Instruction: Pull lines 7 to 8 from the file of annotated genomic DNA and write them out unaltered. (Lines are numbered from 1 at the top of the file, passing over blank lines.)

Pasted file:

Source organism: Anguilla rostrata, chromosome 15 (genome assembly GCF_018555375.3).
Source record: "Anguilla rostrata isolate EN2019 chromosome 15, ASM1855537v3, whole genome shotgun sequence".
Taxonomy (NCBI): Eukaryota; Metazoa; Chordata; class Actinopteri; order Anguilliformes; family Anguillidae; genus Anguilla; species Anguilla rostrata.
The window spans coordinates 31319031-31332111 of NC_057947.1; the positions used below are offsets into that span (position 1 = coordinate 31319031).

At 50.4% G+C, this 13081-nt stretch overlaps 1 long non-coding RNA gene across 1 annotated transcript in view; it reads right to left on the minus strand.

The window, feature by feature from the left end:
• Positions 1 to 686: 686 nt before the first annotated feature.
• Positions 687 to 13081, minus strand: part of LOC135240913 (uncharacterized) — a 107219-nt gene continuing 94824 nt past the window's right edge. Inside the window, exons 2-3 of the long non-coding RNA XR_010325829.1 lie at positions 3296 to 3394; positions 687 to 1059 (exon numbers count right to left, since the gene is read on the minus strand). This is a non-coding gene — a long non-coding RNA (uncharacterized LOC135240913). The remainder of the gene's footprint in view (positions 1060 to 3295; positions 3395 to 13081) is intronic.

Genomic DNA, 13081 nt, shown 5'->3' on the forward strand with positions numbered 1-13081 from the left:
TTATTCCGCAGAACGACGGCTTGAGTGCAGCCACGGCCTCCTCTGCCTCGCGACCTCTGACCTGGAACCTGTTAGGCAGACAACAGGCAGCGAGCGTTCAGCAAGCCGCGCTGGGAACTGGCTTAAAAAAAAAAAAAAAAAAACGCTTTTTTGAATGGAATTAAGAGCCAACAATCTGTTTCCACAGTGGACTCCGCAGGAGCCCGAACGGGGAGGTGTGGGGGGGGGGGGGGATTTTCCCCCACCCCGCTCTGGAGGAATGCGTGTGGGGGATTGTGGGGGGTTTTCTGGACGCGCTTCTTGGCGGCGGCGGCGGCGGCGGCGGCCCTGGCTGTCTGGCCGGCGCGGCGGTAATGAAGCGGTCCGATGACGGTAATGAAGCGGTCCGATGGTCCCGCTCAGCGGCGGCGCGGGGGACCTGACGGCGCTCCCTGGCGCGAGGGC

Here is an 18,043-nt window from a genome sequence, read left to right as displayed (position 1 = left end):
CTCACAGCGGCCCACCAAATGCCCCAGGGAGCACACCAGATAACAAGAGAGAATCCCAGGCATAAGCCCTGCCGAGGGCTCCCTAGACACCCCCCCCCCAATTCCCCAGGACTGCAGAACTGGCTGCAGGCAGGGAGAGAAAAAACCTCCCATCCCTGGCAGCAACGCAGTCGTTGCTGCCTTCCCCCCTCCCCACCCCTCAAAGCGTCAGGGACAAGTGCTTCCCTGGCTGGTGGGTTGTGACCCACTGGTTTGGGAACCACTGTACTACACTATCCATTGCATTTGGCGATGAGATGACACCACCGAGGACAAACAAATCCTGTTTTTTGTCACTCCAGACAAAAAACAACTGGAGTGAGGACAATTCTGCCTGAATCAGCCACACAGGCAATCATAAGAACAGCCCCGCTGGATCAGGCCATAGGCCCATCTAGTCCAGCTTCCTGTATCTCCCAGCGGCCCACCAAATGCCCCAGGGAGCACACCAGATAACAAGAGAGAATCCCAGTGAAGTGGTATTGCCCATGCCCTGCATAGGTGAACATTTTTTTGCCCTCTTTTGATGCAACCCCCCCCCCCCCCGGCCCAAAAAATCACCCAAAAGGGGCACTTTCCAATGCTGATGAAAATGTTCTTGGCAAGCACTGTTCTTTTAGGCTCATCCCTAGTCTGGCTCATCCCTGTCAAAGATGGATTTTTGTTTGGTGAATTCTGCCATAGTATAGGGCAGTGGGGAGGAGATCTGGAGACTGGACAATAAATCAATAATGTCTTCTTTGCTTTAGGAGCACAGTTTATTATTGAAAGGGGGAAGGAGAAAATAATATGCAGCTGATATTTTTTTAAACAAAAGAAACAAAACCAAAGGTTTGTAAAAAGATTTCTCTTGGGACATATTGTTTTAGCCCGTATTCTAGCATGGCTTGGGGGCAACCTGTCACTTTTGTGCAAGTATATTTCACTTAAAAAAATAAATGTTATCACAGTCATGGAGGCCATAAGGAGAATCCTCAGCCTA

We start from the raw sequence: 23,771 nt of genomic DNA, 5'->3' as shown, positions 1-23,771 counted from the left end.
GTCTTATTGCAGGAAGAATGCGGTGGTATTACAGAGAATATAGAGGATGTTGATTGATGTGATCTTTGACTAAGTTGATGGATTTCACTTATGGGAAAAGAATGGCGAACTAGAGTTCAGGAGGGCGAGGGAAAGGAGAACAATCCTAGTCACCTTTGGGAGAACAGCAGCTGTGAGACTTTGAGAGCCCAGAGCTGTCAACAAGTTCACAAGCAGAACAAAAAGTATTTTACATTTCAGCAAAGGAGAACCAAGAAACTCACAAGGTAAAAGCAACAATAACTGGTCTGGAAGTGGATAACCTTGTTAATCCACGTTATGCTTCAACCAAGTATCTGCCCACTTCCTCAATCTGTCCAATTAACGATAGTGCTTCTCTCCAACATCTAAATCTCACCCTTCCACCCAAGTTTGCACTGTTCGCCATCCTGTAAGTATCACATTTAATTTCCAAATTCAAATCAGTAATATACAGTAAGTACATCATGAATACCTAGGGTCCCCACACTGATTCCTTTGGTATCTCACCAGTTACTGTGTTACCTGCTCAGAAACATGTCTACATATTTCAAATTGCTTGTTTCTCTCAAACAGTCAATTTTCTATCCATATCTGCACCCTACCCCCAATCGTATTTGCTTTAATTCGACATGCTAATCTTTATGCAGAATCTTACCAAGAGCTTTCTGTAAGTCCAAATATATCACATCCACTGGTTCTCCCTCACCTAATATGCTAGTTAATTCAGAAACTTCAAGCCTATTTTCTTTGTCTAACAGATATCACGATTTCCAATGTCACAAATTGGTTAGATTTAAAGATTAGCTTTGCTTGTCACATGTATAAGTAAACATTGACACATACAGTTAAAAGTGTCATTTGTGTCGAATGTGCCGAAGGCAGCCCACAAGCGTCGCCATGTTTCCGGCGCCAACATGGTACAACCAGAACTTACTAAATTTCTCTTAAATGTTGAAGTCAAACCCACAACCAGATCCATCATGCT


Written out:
• Positions 1 to 686: 686 nt before the first annotated feature.
• Positions 687 to 13081, minus strand: part of LOC135240913 (uncharacterized) — a 107219-nt gene continuing 94824 nt past the window's right edge. Inside the window, exons 2-3 of the long non-coding RNA XR_010325829.1 lie at positions 3296 to 3394; positions 687 to 1059 (exon numbers count right to left, since the gene is read on the minus strand). This is a non-coding gene — a long non-coding RNA (uncharacterized LOC135240913). The remainder of the gene's footprint in view (positions 1060 to 3295; positions 3395 to 13081) is intronic.